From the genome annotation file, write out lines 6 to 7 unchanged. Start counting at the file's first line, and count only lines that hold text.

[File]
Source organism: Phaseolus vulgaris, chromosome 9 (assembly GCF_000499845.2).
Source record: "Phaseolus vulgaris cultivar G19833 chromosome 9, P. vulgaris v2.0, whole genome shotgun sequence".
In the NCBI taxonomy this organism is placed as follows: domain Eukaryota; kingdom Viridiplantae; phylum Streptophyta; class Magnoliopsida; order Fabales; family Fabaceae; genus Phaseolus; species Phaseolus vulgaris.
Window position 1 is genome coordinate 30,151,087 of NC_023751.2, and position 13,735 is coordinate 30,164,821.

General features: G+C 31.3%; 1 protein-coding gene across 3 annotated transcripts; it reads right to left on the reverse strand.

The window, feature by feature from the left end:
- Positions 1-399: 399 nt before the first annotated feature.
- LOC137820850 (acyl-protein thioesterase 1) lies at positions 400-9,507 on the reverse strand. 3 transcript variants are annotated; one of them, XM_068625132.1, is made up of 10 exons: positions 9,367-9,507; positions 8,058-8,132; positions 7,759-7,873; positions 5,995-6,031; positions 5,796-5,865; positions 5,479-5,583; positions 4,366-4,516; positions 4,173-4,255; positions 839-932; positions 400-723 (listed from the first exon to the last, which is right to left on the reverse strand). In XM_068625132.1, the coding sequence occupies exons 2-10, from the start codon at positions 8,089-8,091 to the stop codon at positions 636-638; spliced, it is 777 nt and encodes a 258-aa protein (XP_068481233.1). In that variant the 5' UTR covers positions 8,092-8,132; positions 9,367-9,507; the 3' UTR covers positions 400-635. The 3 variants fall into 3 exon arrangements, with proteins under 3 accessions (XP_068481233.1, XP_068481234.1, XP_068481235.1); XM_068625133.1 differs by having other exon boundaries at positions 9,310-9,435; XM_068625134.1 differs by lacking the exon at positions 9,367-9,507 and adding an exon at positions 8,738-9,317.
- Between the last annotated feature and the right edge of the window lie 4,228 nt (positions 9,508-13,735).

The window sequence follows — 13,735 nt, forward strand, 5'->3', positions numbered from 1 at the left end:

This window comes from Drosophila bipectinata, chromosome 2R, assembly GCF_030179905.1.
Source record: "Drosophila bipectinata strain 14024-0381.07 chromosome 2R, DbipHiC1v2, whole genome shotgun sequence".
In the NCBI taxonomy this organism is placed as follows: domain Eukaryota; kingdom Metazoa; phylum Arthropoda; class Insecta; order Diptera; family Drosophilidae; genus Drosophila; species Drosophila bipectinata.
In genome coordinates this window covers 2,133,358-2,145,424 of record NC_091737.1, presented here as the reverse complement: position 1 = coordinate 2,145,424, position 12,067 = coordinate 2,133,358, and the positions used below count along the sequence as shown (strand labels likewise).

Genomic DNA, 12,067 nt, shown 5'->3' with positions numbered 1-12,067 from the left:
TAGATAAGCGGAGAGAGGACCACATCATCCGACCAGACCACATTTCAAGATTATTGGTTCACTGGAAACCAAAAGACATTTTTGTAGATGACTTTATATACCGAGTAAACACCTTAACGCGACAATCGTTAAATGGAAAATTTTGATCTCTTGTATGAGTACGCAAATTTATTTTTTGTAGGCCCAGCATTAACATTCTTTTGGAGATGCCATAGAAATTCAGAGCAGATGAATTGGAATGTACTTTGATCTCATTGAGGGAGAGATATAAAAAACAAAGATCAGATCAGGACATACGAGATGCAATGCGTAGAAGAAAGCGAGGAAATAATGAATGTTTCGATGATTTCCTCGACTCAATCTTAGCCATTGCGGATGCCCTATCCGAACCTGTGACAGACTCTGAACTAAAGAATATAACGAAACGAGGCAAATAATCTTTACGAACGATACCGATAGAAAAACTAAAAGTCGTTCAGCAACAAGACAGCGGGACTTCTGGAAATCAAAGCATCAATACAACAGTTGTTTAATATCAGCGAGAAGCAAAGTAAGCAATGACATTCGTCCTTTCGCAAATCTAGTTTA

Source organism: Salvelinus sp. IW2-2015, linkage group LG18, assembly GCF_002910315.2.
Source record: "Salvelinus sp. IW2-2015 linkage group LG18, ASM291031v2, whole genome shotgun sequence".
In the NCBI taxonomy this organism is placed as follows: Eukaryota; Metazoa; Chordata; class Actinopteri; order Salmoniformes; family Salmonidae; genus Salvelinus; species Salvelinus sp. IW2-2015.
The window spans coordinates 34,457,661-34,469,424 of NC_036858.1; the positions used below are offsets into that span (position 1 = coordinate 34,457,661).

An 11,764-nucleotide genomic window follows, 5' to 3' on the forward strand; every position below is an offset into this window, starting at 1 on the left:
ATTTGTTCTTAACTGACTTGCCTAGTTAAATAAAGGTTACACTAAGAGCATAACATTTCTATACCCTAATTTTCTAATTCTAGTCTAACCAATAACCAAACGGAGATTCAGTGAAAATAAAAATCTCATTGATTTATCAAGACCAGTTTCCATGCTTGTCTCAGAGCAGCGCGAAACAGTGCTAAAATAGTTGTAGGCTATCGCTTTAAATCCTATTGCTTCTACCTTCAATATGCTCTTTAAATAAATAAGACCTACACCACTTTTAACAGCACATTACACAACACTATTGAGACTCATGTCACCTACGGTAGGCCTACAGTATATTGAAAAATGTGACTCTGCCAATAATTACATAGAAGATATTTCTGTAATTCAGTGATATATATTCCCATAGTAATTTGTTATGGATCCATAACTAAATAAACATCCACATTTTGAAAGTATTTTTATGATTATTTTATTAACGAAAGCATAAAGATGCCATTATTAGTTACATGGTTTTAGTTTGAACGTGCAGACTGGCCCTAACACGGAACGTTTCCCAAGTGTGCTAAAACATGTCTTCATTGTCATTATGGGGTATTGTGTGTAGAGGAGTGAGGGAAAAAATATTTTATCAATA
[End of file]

The window, feature by feature from the left end:
- Positions 1-399: 399 nt before the first annotated feature.